Glenn Greenwald, an author and blogger for the online magazine Salon who has been highly critical of the military response, said Gates' comment was "sufficiently vague that it can't be called factually false, but is quite misleading."
None of the people who were shot at by the Apache in that video ever fired on American troops, he said.
"It's true that on that day -- and every day -- there were firefights involving American forces, but that had nothing to do with the incident depicted in the video," Greenwald said. "Worse, the part of the video that caused the most controversy -- the shooting of unarmed rescuers who were dragging an unarmed, wounded man to safety -- has absolutely nothing to do with prior firefights. Nothing that happened previously could justify or even mitigate the killing of people who plainly are not a threat and can pose no threat."
The military investigation concluded that the men shot while trying to help one of the wounded journalists into a van were believed at the time to be insurgents. Two children in the van were seriously wounded.
"I think it's fair to say that there have been many, many bad days for Iraqis and Americans, and this was one of them," Finkel wrote in an online Q & A about the video on April 6, 2010.
By way of context, Finkel noted, "What's helpful to understand is that, contrary to some interpretations that this was an attack on some people walking down the street on a nice day, the day was anything but that. It happened in the midst of a large operation to clear an area where U.S. soldiers had been getting shot at, injured, and killed with increasing frequency. What the Reuters guys walked into was the very worst part, where the morning had been a series of RPG attacks and running gun battles.
"More context," Finkel later added. "You're seeing an edited version of the video. The full video runs much longer. And it doesn't have the benefit of hindsight, in this case zooming in on the van and seeing those two children. The helicopters were perhaps a mile away. And as all of this unfolded, it was unclear to the soldiers involved whether the van was a van of good Samaritans or of insurgents showing up to rescue a wounded comrade. I bring these things up not to excuse the soldiers but to emphasize some of the real-time blurriness of those moments.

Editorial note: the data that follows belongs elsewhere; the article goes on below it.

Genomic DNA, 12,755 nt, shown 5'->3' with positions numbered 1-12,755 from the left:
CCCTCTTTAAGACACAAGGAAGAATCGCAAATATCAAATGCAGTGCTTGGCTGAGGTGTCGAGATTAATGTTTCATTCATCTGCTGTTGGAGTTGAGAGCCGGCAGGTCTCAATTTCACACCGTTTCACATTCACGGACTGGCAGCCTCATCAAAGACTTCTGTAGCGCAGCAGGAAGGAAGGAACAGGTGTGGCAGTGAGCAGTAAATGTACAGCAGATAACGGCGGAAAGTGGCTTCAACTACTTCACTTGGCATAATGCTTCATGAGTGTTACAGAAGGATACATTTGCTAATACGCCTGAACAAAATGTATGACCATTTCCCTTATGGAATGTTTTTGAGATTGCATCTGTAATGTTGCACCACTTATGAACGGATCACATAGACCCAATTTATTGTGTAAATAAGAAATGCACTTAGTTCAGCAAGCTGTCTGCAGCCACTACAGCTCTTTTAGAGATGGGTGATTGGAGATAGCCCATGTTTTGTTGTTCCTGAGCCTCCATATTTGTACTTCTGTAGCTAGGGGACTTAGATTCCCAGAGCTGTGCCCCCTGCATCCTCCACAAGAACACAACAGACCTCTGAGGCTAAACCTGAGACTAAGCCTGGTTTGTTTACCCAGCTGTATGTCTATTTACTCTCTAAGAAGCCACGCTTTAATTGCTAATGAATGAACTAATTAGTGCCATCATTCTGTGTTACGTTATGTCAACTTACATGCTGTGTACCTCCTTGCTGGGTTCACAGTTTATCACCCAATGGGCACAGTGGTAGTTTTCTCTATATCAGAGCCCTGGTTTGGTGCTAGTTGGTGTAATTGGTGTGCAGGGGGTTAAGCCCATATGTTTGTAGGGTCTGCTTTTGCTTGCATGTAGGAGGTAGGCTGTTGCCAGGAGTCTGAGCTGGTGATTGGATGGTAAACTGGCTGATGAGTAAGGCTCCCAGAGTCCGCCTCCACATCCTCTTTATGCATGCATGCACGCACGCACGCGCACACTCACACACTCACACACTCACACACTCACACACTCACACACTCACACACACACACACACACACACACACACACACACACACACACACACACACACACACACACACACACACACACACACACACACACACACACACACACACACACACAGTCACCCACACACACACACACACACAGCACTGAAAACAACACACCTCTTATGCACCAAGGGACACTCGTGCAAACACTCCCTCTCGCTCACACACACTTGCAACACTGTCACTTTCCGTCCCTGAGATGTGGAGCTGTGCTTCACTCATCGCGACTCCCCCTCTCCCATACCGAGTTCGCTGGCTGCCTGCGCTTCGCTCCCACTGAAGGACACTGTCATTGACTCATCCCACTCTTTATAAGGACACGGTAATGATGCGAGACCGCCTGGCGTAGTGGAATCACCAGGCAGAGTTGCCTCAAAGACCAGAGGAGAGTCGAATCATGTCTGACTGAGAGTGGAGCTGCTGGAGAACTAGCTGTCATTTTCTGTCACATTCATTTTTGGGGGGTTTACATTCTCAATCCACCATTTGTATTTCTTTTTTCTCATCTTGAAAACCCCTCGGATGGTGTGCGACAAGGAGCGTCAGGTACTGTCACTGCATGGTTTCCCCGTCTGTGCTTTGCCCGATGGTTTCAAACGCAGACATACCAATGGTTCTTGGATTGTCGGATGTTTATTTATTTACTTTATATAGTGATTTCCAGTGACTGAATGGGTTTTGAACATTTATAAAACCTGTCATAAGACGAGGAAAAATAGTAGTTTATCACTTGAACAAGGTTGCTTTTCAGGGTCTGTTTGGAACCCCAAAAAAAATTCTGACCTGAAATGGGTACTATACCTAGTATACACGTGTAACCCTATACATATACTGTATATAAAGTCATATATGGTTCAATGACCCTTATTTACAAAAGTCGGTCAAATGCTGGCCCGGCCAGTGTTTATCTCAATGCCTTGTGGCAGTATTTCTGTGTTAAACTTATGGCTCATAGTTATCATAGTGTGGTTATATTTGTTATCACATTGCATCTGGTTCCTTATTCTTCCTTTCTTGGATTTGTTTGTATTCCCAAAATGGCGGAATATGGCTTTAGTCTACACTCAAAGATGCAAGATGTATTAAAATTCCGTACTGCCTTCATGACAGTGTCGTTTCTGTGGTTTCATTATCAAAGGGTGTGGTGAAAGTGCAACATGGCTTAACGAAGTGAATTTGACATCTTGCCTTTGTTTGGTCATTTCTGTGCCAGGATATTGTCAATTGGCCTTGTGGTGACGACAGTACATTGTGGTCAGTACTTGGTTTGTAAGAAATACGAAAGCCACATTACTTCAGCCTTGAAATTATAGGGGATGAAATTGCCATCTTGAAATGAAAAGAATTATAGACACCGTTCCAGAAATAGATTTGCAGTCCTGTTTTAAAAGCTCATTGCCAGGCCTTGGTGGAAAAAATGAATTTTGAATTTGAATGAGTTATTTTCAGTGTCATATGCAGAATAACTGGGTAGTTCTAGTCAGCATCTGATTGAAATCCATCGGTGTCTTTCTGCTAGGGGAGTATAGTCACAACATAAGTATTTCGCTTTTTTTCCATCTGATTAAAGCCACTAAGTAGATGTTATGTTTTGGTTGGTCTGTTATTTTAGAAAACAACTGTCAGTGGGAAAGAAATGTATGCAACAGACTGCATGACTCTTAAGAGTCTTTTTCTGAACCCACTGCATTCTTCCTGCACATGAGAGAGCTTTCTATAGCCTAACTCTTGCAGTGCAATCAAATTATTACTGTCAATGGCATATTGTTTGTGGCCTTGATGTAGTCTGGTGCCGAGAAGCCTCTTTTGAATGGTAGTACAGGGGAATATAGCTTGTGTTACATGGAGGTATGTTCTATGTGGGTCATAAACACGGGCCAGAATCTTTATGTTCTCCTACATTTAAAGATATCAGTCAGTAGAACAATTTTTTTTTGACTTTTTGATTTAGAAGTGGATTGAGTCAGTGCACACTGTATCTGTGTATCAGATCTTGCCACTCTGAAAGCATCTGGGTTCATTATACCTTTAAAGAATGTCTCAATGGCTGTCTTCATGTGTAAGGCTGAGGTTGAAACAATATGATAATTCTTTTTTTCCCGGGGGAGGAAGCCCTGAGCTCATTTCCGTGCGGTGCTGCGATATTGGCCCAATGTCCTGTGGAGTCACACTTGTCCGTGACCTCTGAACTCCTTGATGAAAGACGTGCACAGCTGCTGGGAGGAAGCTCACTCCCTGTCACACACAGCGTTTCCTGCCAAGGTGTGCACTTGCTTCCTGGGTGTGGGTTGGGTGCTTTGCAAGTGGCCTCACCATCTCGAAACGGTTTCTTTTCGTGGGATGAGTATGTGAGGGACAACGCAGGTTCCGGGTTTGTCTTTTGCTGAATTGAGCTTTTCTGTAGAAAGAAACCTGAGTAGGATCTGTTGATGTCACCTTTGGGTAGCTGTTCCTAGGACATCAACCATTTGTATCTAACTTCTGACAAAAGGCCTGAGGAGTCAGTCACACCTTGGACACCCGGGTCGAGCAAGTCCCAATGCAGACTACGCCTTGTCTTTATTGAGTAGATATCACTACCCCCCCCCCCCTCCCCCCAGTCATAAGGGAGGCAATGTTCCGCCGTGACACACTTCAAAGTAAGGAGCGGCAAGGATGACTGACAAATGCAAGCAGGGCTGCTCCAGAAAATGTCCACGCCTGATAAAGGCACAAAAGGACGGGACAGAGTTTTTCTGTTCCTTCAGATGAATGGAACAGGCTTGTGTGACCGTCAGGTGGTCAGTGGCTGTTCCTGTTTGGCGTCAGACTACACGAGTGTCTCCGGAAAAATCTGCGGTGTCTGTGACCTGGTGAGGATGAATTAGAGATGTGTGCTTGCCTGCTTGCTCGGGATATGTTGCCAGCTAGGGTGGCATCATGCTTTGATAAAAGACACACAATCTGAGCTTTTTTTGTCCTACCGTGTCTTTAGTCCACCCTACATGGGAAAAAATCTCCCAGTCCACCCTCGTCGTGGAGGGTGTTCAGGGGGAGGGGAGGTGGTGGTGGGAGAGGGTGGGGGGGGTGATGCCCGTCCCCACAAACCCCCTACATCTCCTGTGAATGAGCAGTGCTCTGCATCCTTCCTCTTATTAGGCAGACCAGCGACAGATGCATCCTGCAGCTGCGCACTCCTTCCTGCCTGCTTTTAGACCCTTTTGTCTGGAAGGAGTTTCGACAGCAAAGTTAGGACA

"If you were to see the full video, you would see a person carrying an RPG launcher as he walked down the street as part of the group. Another was armed as well, as I recall. Also, if you had the unfortunate luck to be on site afterwards, you would have seen that one of the dead in the group was lying on top of a launcher. Because of that and some other things, EOD -- the Hurt Locker guys, I guess -- had to come in and secure the site. And again, I'm not trying to excuse what happened. But there was more to it for you to consider than what was in the released video."
Asked about Finkel's comments, Greenwald said the only evidence for all of this is the video and the Army's investigative reports.
"It's unclear from the video if someone had an RPG -- definitely possible, but far from definitive," Greenwald said. "The Army report claimed that an RGP was found at the scene -- impossible to verify or otherwise know, but that is what it claimed."
Our aim here is not to settle this very complicated, controversial and terribly sad incident. We are not ruling on whether the United States military acted properly. Rather, we are looking specifically at Gates' comment that, "The video doesn't show the broader picture of the firing that was going on at American troops."
Some might interpret Gates' comment to mean that if only the video had panned back, or started a little earlier, you'd see that this group of men in the street was firing at the Apache helicopter, and there's no evidence that that's the case.
But we think Gates' words suggest he was speaking more broadly of the context around that incident, that -- as Finkel noted in providing context during his Q & A -- insurgents had been firing at American soldiers in that immediate area that very morning. And military reports support that. So we rule Gates' comment Mostly True.